Cosmic dark matter and energy balance – for now. Coincidence?

 作者:池桄戥     |      日期:2019-03-15 06:20:12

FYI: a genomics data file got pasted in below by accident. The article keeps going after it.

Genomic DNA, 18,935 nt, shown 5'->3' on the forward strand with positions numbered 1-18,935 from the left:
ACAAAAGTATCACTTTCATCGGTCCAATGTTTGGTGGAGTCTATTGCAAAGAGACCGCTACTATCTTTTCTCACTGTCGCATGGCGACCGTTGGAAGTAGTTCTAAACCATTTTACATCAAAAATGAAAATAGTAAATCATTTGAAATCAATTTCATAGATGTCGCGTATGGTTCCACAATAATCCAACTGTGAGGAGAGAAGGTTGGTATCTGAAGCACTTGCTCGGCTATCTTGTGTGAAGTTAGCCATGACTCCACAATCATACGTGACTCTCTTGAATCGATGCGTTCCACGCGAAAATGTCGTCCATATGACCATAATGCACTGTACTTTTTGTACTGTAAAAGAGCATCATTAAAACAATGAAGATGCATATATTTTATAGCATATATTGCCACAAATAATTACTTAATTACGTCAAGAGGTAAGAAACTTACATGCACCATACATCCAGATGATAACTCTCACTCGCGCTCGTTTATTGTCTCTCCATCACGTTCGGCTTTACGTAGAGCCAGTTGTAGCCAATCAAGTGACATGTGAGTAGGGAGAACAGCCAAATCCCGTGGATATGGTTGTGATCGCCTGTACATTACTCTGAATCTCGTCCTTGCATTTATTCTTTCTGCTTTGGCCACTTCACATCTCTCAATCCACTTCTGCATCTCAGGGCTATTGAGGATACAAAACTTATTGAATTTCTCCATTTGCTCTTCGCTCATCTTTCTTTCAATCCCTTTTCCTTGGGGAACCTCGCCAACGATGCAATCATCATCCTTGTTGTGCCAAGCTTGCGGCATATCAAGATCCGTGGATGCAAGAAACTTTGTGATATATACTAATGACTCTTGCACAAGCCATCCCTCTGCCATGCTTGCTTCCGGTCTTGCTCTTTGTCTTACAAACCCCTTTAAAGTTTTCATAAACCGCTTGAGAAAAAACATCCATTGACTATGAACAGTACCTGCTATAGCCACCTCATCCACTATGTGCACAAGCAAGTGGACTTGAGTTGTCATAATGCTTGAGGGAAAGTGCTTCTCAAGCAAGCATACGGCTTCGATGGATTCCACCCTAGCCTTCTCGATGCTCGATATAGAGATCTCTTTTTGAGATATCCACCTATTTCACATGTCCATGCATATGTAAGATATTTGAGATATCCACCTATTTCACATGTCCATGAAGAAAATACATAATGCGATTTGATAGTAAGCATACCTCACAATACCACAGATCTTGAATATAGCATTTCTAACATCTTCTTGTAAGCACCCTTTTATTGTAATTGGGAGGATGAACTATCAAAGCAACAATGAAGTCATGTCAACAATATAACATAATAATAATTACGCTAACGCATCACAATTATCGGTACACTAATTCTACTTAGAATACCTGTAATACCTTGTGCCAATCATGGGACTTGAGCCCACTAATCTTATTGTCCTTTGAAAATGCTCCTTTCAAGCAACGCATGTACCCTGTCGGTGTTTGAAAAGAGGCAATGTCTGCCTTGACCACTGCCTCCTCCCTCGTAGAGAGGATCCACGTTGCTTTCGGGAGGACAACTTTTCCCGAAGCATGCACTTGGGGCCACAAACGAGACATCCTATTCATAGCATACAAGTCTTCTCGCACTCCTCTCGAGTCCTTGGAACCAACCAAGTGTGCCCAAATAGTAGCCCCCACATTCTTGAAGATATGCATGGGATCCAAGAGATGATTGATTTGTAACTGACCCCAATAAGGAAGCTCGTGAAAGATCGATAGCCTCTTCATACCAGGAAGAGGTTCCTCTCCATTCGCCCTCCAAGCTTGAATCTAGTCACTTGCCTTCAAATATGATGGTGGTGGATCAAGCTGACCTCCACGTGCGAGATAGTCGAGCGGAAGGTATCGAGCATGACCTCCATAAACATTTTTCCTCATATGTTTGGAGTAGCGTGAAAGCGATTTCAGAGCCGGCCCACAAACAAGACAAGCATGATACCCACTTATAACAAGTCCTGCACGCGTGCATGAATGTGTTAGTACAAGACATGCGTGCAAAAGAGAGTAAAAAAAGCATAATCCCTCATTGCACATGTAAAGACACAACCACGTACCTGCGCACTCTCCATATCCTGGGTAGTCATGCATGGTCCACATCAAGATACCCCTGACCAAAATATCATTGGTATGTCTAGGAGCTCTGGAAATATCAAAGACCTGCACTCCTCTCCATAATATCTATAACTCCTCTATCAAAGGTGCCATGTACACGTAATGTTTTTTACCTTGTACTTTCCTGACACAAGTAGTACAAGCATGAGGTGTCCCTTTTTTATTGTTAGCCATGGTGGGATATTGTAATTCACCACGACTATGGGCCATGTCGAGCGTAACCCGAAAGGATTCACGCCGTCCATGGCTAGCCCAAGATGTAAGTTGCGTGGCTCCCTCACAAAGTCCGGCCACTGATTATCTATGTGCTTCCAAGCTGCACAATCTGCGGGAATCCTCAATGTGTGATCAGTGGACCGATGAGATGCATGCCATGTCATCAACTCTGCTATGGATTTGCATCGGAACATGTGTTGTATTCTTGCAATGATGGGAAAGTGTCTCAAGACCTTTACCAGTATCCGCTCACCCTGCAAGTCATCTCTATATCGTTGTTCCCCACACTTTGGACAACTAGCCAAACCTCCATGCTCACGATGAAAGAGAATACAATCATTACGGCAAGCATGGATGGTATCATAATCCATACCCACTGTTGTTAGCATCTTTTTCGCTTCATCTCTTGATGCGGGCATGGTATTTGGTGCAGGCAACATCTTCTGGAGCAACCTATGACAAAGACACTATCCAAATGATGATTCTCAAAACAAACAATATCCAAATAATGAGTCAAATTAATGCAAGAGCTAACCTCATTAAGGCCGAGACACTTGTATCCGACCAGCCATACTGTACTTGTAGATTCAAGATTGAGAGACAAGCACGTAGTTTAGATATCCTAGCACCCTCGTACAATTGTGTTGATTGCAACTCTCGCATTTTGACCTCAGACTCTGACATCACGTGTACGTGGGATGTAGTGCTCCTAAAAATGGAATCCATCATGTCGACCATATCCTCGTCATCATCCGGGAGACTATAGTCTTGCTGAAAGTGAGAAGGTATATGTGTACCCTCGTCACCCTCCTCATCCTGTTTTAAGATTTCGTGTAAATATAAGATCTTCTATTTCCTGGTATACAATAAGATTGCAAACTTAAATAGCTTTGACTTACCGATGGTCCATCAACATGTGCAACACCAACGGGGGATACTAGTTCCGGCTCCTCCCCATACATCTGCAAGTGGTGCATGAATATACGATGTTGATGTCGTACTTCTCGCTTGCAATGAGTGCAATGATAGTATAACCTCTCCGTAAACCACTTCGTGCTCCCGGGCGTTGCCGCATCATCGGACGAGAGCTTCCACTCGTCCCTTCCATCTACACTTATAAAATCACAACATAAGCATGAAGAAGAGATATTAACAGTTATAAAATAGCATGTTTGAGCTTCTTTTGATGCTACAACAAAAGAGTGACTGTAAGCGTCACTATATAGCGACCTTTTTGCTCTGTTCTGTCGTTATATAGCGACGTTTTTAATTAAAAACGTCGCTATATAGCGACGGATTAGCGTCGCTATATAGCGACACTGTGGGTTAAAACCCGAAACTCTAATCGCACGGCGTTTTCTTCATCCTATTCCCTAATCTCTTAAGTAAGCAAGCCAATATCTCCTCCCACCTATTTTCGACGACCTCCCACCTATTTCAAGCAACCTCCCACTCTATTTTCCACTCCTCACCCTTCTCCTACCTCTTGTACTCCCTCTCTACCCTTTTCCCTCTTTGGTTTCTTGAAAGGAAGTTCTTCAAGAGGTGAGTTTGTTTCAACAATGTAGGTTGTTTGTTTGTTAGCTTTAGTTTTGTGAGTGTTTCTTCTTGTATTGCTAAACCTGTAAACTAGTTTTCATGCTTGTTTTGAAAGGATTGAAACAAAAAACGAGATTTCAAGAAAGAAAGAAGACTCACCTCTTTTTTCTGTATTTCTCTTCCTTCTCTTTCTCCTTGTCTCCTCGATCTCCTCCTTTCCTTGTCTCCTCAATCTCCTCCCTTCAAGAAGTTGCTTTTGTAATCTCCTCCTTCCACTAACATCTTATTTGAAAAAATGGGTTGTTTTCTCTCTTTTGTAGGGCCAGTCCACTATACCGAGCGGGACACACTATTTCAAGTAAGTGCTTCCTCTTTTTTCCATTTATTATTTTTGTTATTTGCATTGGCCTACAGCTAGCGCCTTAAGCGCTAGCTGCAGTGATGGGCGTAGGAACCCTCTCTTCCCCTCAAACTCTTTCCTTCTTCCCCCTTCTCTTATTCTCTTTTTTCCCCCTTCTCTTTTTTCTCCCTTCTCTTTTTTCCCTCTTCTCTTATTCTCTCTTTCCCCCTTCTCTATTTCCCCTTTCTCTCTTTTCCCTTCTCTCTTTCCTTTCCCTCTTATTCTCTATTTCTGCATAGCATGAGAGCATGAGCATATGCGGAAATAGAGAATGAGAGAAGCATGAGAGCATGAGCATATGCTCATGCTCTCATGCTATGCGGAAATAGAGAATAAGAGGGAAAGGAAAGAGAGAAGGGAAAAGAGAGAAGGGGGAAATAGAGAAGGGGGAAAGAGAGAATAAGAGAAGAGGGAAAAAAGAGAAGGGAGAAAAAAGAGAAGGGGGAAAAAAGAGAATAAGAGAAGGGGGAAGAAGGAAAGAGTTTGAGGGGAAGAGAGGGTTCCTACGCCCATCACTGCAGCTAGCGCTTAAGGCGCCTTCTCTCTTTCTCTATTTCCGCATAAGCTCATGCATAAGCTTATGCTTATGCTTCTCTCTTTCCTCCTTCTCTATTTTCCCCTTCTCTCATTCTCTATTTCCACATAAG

Mark Chaves/EyeEm/Getty By Gilead Amit INVISIBLE dark matter and dark energy make up around 95 per cent of the universe between them. What’s more, their densities are roughly equal – a state of affairs so unlikely that cosmologists have taken to calling it the cosmic coincidence problem. Is this a genuine conundrum? At first blush, it seems contrived. Dark matter, which gravitates like normal matter, accounts for about 27 per cent of the universe. Meanwhile some 68 per cent is dark energy, the stuff that is causing the expansion of the cosmos to speed up. Not quite so equal after all, then. But the values are still close enough to be perplexing – and according to our standard cosmological model, the similarity is relatively new. The very early universe was dominated by dark matter. “At that time, dark matter density was 95 orders of magnitude larger than the density of dark energy,” says Nicolao Fornengo at the University of Turin, Italy. But dark matter’s density has been dropping as the universe expands, while the density of dark energy is widely assumed to remain constant over time, making it steadily more dominant. A few billion years ago, dark energy became denser than dark matter – causing the universe’s expansion to begin racing away (see “The universe is flat as a pancake. Coincidence?“). Still, it seems we live in a special time where neither entity is able to dominate the other. According to Andrew Pontzen at University College London,